Dinner was relatively underwhelming, at one of the few places open on Sunday night, Panchita, one of Acurio's chains, where we had some more traditional Peruvian fare. The lomo saltado, a salty stir fry of steak, onions, peppers, fries, and rice, was tasty, but not particularly interesting, while Georgia's crispy pork belly might have made her a little sick! Yikes! Our one miss in Lima.



Jo, our mutual friend and Georgia's old college roomie from NYU, joined us in Lima that night, and because all the bars are closed, I fixed all of us a couple homemade chilcanos, on which we got pretty torched and went to bed, ready for our final feast tomorrow.


Day 8


Last day in Lima! We were eager to show Jo around the city, and also visit some of the spots toward the old, historic part of town that we hadn't seen yet, but first, we had to find a perfect spot for coffee and then lunch! The best coffee in town is at Neira, just a few blocks from our AirBnb, and we sat on the patio and enjoyed some incredible Peruvian coffee from Amazonas, as well as pastries from Pan de la Chola, the bakery referenced earlier! Best croissant I've had.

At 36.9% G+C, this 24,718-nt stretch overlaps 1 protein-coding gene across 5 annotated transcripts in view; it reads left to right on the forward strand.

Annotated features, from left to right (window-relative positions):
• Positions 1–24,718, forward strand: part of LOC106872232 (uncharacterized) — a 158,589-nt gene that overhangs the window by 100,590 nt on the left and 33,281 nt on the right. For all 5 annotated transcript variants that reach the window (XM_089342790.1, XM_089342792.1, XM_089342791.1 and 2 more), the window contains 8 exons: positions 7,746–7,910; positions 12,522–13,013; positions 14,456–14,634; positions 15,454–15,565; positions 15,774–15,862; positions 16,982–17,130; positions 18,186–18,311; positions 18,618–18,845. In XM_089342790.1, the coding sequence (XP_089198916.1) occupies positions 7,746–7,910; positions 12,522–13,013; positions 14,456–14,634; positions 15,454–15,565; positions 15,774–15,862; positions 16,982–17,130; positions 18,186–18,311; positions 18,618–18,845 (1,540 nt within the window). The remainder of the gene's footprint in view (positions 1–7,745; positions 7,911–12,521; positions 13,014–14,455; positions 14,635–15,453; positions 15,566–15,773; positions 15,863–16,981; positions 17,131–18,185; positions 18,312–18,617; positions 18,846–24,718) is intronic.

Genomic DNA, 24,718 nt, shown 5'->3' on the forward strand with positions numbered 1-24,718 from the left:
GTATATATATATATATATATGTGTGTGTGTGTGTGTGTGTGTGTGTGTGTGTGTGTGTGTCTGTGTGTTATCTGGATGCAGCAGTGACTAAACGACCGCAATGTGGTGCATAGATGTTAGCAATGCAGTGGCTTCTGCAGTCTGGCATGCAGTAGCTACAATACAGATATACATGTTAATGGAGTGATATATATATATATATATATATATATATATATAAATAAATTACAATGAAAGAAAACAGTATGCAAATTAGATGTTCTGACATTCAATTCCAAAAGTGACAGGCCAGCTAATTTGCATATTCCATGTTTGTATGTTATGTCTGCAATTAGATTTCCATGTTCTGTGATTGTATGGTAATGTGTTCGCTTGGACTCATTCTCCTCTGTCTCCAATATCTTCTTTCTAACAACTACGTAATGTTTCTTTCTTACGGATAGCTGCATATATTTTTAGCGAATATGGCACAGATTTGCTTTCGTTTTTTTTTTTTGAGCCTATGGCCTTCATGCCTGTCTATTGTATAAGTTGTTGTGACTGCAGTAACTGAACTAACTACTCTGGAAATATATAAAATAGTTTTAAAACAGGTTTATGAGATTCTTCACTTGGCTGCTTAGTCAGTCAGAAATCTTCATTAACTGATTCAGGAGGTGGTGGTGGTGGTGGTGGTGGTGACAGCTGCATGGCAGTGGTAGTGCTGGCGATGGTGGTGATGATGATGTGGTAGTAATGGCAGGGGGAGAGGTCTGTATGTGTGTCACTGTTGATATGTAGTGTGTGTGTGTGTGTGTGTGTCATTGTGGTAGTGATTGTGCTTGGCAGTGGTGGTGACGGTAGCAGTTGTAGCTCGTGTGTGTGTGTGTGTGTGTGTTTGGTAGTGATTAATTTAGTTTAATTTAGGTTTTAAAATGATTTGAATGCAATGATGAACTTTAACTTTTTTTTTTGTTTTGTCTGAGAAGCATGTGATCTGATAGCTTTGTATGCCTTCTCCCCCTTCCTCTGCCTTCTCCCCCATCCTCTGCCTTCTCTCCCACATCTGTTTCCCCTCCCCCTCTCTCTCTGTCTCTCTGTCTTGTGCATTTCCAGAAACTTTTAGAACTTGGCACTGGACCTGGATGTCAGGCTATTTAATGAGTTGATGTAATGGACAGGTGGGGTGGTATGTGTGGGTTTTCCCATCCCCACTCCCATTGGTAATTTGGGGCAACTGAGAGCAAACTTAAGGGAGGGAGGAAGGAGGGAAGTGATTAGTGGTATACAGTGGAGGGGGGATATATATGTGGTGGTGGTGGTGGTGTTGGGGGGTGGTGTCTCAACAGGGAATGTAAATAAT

We originally planned to take Jo, who is a pescatarian, to Maketto so we could inhale more of those scallops, but most restaurants in Lima are closed on Monday. We did manage to slide into a lunch spot at Mayta, which was fitting since we visited it on our first day as well, and I sampled a couple new dishes––the Amazonian ceviche, flavored with Amazonian citrus, and topped with plantain chips, and a spicy Thai-inspired pasta with a meat ragu sauce and shrimp. A tad strange, but certainly delicious! And, of course, we devoured some additional chilcanos.




Dinner was at the incomparable Central, so keep an eye out for my standalone post on that meal!




Lima... what a place! I ate like a king here for less than I'd spend in a single weekend in a big US city, all while eating food of similar, if not superior, quality. Drinks at these high-end places are consistently about $6, appetizers around the same price, and it's rare to see a main course break $15. Even the tasting menus didn't break the bank.


I am sure I will be back to Lima, perhaps just to come and eat again! I also wanted to give an honorable mention to our pisco tasting in Cusco, were our bartender helped us understand the nuances of the oh-so-Peruvian spirit, and we got to taste five different types. So much fun, even if the food in Cusco wasn't quite as inspired!




Maido and Central get their own posts later this week! Keep an eye out!